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Doctors Advise Early Screening for Prostate Cancer

September is national Prostate Cancer Awareness Month, so now is a good time to promote awareness and early screening for a disease that often lacks symptoms while in the early stages.

“Screening is so important because most men don’t have symptoms in the earliest stages,” says Community Memorial Health System physician Dr. Michael W. Poon, a urologist at San Buenaventura Urology Center in Ventura and the CMHS Centers for Family Health in Camarillo.

Men over the age of 55 should talk to their doctor or healthcare provider about prostate cancer screening and find out if they should be tested. Prostate cancer can often be found early by testing for prostate-specific antigen (PSA) levels in a man’s blood, combined with a physical examination. “PSA is a diagnosis screening test that measures increased prostate activity and can be a sign of prostate cancer,” Dr. Poon said.

“If the PSA is high, a patient will see a urologist and often have another PSA test for confirmation,” Dr. Poon said. “Depending on the patient’s age and preference, the patient also can have a biopsy of the prostate. This is usually done in the office under a local anesthesia.”

According to Dr. Poon, prostate cancer is a slow-growing cancer so there’s a chance it won’t need clinical treatment. The overall death rate is less than 2 percent within 10 years and oftentimes, the best treatment is no treatment — at least for a while — if it’s caught early.

“The important thing is people should see their doctor regularly for checkups,” says Dr. Poon, adding that an early diagnosis is important so doctors know how to follow the patient.

According to the American Cancer Society, other than skin cancer, prostate cancer is the most common form of cancer among American men. About 1 man in 9 will be diagnosed with prostate cancer during his lifetime.

The American Cancer Society estimates that this year in the United States (2020), there will be about 191,930 new cases of prostate cancer and about 33,330 deaths from it.

Risk Factors

Patient in hospital equipment

  • Age: Prostate cancer is rare in men under 40 but the risk rises rapidly after age 50. About 6 in 10 cases of prostate cancer are found in men over 65.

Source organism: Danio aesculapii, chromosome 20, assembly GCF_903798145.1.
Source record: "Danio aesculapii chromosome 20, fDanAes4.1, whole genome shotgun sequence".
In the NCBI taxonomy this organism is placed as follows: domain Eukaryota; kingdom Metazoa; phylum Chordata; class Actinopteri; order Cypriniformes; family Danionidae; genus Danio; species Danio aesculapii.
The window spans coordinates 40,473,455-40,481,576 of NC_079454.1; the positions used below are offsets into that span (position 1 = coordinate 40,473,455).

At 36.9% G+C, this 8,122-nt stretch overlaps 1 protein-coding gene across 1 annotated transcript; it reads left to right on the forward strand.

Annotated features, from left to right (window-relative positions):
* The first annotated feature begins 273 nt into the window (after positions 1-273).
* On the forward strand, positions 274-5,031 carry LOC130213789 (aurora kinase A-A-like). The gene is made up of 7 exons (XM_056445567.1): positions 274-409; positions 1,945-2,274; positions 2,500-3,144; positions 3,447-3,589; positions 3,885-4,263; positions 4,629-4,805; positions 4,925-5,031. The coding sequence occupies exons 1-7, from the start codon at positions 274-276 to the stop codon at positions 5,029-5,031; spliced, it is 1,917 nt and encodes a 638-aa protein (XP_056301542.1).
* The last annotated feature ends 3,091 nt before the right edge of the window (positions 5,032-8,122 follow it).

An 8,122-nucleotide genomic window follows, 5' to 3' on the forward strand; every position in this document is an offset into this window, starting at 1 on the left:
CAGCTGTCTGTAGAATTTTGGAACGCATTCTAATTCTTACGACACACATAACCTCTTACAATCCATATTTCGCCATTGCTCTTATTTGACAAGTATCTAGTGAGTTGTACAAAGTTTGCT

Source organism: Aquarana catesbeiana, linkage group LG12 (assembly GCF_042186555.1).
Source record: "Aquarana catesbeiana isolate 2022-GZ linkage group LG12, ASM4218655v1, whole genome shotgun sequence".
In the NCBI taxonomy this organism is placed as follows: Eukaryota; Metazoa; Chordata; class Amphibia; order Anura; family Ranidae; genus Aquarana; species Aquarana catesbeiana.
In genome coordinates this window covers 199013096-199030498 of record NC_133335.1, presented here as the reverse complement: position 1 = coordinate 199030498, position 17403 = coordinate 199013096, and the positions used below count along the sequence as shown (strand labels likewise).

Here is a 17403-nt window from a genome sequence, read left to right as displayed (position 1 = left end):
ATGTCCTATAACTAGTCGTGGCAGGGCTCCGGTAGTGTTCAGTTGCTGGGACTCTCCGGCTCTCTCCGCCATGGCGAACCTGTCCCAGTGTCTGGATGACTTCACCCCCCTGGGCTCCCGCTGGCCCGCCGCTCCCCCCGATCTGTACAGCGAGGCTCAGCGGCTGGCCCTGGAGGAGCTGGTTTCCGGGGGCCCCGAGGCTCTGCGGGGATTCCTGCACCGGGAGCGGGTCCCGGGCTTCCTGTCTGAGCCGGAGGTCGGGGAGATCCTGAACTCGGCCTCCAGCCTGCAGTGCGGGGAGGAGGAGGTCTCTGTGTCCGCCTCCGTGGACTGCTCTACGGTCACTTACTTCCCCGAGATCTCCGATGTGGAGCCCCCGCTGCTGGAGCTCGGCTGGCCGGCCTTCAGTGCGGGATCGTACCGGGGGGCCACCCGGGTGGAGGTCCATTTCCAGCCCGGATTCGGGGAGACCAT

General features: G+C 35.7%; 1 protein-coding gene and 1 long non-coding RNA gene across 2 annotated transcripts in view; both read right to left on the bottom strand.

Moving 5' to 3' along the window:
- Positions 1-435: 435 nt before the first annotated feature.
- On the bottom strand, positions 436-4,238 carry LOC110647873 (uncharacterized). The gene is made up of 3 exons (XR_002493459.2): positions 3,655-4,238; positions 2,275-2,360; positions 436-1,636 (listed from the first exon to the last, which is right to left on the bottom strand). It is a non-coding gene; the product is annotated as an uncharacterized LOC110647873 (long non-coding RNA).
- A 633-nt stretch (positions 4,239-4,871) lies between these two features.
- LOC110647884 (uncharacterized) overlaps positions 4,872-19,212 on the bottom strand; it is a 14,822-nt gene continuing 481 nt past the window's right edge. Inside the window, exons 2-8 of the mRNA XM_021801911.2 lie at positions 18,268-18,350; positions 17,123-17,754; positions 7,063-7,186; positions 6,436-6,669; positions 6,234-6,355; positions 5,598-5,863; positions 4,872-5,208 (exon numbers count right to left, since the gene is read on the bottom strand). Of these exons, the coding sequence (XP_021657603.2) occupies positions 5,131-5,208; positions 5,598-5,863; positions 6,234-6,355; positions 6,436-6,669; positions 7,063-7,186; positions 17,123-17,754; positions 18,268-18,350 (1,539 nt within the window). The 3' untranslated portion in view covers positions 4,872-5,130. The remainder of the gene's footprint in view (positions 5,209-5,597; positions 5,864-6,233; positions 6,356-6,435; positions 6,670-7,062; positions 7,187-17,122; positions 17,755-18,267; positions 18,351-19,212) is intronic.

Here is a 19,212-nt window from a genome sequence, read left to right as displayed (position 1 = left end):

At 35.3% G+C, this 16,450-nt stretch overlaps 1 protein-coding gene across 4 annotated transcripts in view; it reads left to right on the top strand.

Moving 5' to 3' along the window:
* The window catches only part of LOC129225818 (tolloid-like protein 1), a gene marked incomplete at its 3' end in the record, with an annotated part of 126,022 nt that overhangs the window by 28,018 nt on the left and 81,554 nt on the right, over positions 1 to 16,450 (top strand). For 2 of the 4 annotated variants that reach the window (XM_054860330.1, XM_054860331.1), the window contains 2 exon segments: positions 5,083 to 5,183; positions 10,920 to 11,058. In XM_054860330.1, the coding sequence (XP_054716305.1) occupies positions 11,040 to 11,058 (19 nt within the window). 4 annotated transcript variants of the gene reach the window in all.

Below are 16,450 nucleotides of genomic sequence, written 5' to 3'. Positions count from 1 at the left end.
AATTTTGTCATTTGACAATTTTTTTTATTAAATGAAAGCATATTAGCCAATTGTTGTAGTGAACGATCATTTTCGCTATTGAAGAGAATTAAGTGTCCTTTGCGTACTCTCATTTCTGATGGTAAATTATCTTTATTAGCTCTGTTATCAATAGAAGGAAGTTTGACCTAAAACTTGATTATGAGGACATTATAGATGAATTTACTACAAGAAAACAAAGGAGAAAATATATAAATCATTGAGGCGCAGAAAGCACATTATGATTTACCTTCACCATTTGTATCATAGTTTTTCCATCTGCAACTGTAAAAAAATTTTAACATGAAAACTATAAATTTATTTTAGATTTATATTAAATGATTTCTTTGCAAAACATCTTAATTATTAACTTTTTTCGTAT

• Race/ethnicity: “Prostate cancer develops more often in African-American men and in Caribbean men of African ancestry than in men of other races. These patients should consider starting to be screened in their early 40s,” says Dr. Poon.
  • Family history: “Prostate cancer seems to run in some families, which suggests a genetic factor. Having a father or brother with prostate cancer increases a man’s risk of developing this disease so these patients also should consider being screened earlier as well,” says Dr. Poon.

Key Signs and Symptoms

  • Elevation in Prostate Specific Antigen (PSA), the primary blood screening test
  • Problems urinating, including a slow or weak urinary stream or the need to go more often
  • Blood in the urine or semen

Here Are 5 Things Older Men Should Do NOW:

  1. Learn the signs and symptoms of prostate cancer!
  2. Talk to your doctor about getting a PSA blood test for prostate cancer and any other screening or diagnostic measures that might be right for you.
  3. Talk to your doctor about treatment if you are diagnosed with prostate cancer. Ask your doctor if “waiting and watching” is a treatment option, and why or why not. What about a prostatectomy (removal of the prostate gland) or radiation therapy? What other treatment(s) might be appropriate? What are the risks and side effects of the various treatment options? What are the chances the cancer will return?
  4. Sign up to receive a free patient guide from the Prostate Cancer Foundation. This resource includes information about contemporary prostate cancer research, treatment, and lifestyle factors.
  5. Eat more fresh fruits and vegetables or switch to a plant-based diet. “Some studies show that higher animal protein directly correlates with higher cancer rates. This diet is better for your health overall,” says Dr. Poon.”

Finally, if you are diagnosed with prostate cancer or are undergoing treatment for it, seek help or emotional support from a counselor, support group, faith leader or friends and family if you experience depression or anxiety or need help coping with side effects. The Community Memorial Health System Cancer Resource Center offers support groups, assistance from a nurse navigator who can offer guidance and support during the various stages of diagnosis and treatment, and other free programs and services for cancer patients, survivors, and their families. The Cancer Resource Center is staffed by a dedicated group of caring and trained professionals who can assist patients and their families with resources and guidance.

For more information about prostate cancer, visit the American Cancer Society at and the Prostate Cancer Foundation at

Dr. Michael W. Poon

Michael W. Poon, MD received his medical degree from the University of Southern California and completed general surgery internship at Los Angeles County/USC.

He completed his residency in urology at Loma Linda University and is a diplomat of the American Board of Urology. Prior to joining San Buenaventura Urology, Dr. Poon served as Chief of Urology for Kaiser Permanente Orange County and Physician Director of Robotic Surgery for Kaiser Permanente Southern California.